Why Intelligent Women Marry Less Intelligent MenAre they trying to avoid competition at home as well as at work? Or is there a statistical reason we are overlooking?
When I read that Ruth Bader Ginsburg’s late husband was a wonderful man but less accomplished than his wife, I was reminded of “Ivy,” one of the most impressive students I ever had the privilege to teach. Ivy excelled in her coursework, won a prestigious scholarship for postgraduate study in England, went to a top-five law school, clerked for a Supreme Court Justice, and is now a law professor at a great university.
Like Ruth Ginsberg (1933–2020, pictured), Ivy married a man who is very nice but less intelligent than she. This is not an unusual situation. I made a list of the dozen most intelligent female students with whom I’ve kept in touch over the years. These women are all spectacularly talented but I estimate that two-thirds married men less intelligent than themselves. Their husbands are not dummies but they are not as impressive as their wives. On a scale of 1 to 10, the women are 10s and their husbands are mostly 7s to 9s.
Why is this? Are all-star women threatened by intelligent men? Do spectacular women want the upper hand in spousal debates? Do they need to feel superior at home as well as at work?
The most likely explanation is none of the above. Instead, we are assigning causes based on what has been called “one of the most fundamental sources of error in human judgment”: We fail to consider regression toward the mean. Let me explain.
When choosing mates, intelligence (no matter how it is measured) does matter because people generally enjoy the company of others of comparable intelligence. But intelligence isn’t the only thing that matters. Women may be attracted to mates who are caring, funny, athletic, sexy, share similar interests, whatever. The point is that a woman whose IQ is, say, 140 won’t restrict herself to soulmates with 140+ IQs and there are a lot more potential mates with IQs below 140 than above. So she will most likely choose someone with an IQ below 140. Similarly, a woman with an IQ of, say, 80 won’t restrict herself to mates with IQs of 80 and there are a lot more people with IQs above 80 than below.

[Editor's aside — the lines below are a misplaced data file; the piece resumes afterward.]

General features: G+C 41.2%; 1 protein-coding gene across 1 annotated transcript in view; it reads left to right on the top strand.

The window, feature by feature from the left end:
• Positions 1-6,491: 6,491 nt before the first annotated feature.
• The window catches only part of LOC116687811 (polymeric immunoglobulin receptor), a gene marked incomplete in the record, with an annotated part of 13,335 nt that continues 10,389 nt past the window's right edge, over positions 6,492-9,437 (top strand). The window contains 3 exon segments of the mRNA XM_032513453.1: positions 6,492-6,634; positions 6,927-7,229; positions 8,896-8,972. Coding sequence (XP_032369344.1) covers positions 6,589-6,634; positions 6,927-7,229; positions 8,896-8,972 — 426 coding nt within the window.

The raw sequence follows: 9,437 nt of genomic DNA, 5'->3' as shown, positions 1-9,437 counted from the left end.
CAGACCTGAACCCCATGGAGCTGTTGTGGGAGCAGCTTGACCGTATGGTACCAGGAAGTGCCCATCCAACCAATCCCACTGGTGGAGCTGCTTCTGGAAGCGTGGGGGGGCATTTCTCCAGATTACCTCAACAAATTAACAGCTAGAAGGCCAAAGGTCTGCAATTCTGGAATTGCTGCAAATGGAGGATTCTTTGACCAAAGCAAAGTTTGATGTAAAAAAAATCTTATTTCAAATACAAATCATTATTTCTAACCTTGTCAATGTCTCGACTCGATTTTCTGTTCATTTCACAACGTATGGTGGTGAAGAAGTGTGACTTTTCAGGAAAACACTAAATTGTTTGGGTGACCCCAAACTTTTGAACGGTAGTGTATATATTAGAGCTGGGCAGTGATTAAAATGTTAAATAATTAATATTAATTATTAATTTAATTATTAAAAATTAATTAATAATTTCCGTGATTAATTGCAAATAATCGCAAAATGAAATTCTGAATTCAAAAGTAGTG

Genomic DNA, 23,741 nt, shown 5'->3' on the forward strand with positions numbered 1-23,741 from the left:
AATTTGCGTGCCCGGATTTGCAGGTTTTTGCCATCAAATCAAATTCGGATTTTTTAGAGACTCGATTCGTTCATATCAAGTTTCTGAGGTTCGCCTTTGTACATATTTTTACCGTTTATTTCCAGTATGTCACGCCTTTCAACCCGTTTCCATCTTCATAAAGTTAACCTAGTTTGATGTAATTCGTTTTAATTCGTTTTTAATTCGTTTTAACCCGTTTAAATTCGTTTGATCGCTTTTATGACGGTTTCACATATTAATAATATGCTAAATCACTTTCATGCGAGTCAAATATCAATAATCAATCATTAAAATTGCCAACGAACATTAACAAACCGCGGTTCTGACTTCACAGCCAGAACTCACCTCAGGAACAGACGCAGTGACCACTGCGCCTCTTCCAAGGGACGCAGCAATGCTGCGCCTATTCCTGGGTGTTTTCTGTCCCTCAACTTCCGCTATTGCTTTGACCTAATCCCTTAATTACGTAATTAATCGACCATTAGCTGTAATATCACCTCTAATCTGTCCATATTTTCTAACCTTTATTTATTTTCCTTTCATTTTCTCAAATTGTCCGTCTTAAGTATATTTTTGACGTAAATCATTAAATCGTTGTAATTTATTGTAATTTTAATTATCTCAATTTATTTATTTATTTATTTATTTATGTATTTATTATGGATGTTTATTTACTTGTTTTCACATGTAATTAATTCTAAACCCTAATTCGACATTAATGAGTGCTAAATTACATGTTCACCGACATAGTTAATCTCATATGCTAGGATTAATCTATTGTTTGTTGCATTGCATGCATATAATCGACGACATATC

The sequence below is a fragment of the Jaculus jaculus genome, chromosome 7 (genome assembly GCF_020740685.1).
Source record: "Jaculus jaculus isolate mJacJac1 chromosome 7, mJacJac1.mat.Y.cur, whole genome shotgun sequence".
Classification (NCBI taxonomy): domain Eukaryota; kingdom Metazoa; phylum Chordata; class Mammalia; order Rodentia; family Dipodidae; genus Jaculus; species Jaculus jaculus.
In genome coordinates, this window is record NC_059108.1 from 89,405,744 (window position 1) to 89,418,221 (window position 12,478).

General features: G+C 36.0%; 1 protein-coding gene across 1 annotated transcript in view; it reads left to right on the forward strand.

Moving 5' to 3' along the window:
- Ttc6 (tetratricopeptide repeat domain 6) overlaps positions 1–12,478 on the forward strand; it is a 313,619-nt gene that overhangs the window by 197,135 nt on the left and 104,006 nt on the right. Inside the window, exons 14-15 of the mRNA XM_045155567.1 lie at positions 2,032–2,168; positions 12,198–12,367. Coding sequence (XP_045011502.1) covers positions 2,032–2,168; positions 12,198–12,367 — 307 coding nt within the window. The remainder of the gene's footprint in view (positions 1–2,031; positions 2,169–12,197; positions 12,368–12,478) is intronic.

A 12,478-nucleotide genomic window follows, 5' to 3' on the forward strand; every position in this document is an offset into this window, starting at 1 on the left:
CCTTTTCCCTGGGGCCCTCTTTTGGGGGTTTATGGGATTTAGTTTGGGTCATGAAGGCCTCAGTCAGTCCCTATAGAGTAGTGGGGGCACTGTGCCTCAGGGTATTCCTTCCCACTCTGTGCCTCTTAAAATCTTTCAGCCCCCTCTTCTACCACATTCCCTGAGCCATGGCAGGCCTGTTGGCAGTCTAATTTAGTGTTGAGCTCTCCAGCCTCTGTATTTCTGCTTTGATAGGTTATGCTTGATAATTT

To make the argument more pointed, consider this question: Why don’t women who have won a Nobel Prize marry only people who have also won Nobel Prizes? First, because they look for achievements other than Nobel Prizes in a future spouse’s resume. Second, because a Nobel Prize requirement would rule out virtually all potential mates.
So, even though intelligence matters, there is regression toward the mean in that women whose intelligence is far from the mean will, on average, choose spouses whose intelligence is closer to the mean. In particular, highly intelligent women tend to marry men who are less intelligent than themselves.
The pattern also holds for men’s spouses. Highly intelligent men also tend to have mates who are less intelligent than themselves for the same reason that highly intelligent women tend to have less intelligent spouses.
Is there any evidence beyond Ruth Ginsburg and Ivy? Well, it turns out that the Henry A. Murray Research Center of the Radcliffe Institute for Advanced Study has a collection of IQ test-scores for 43 women and their husbands, and these data confirm this regression toward the mean. The top quarter of the female IQs averaged 119 while their husbands averaged 109. At the same time, the top-quartile men averaged 117 while their wives averaged 107.